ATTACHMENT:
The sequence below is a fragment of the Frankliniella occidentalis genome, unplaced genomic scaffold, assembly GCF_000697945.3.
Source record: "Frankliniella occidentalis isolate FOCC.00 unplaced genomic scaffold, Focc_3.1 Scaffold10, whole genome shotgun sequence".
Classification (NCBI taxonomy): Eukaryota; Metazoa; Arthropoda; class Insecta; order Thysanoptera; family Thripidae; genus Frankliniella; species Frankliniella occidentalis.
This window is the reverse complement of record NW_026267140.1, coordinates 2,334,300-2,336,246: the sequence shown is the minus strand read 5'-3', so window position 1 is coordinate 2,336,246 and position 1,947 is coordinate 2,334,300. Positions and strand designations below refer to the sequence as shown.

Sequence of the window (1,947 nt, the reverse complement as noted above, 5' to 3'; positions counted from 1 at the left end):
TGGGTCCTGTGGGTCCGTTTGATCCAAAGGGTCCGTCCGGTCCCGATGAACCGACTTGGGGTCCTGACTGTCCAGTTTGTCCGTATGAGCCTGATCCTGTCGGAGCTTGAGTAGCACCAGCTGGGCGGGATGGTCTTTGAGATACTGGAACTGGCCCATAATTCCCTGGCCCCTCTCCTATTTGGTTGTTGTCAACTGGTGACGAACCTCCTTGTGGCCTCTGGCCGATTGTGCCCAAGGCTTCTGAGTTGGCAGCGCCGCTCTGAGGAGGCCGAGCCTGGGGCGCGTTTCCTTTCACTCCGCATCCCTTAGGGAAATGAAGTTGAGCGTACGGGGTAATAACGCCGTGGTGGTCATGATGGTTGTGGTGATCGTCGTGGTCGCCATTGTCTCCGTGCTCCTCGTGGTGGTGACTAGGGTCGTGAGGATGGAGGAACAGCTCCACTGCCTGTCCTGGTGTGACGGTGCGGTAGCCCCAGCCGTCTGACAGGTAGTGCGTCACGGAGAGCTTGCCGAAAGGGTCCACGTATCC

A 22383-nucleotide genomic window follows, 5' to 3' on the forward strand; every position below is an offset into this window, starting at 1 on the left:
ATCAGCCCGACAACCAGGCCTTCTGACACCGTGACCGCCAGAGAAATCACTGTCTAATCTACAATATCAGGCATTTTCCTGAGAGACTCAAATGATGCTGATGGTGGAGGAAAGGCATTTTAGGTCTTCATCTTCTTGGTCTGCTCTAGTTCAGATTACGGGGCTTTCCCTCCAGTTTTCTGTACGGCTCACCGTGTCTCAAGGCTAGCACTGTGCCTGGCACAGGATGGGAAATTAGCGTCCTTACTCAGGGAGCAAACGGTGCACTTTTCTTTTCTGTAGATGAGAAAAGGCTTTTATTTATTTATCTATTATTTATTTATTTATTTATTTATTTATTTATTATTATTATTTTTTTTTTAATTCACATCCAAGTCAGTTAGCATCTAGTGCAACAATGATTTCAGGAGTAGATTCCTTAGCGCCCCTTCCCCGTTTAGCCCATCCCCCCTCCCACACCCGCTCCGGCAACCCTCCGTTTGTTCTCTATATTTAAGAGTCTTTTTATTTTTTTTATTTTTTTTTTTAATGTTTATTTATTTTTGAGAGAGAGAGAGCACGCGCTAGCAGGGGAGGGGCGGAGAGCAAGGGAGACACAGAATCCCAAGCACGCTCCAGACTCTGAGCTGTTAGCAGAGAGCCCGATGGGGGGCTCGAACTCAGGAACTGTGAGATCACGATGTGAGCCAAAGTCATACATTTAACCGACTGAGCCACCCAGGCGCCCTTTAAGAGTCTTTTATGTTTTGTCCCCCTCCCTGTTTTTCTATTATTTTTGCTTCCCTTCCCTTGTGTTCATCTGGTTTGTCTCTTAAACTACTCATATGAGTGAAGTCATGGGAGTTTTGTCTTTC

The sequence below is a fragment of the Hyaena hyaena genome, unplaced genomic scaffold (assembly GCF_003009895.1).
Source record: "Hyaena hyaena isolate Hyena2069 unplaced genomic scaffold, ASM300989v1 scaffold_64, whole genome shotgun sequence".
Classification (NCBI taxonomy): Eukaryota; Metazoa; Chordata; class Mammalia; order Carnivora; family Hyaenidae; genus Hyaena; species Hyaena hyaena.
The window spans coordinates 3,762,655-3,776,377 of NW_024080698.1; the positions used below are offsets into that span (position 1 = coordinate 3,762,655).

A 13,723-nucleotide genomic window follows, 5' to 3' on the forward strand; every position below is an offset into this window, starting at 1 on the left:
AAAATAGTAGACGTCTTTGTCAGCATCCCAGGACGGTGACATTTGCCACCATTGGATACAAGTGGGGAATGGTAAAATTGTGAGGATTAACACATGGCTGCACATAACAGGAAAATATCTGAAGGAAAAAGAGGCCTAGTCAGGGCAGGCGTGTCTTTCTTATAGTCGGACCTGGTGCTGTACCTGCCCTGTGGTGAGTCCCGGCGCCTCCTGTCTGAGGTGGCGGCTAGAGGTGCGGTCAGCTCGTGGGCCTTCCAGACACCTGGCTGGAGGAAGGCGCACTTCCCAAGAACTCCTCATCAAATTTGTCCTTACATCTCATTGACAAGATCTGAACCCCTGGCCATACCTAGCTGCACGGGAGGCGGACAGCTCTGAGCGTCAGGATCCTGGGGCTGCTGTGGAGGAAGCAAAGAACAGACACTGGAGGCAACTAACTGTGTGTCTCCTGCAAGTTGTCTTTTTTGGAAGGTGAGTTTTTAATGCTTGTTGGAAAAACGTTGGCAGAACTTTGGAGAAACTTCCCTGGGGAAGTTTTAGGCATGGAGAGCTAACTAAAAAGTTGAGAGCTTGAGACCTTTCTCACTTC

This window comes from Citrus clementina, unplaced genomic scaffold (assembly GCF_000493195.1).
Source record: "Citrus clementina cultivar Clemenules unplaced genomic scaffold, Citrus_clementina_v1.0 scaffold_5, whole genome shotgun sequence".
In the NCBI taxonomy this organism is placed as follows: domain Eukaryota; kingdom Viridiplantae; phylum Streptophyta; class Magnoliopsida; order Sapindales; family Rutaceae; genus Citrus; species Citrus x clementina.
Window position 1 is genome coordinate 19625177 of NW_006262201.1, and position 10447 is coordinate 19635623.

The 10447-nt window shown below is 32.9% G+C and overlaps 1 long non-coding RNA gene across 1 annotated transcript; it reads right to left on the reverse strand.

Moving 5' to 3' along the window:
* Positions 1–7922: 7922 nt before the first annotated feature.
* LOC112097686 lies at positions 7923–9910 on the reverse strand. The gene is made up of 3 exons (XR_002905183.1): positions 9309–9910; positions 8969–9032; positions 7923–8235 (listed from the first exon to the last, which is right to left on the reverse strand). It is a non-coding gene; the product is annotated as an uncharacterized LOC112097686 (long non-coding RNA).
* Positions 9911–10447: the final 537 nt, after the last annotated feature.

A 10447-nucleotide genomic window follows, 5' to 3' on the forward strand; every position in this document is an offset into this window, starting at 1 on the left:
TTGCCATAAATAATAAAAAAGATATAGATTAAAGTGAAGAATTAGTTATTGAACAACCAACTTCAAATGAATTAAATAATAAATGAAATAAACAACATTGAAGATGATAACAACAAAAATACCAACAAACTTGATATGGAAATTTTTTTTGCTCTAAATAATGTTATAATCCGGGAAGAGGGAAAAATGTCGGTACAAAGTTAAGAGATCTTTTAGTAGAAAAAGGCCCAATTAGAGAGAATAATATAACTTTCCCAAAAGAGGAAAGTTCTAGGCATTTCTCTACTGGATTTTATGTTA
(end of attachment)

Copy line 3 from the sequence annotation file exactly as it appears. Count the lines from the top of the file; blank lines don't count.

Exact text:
Classification (NCBI taxonomy): Eukaryota; Metazoa; Arthropoda; class Insecta; order Thysanoptera; family Thripidae; genus Frankliniella; species Frankliniella occidentalis.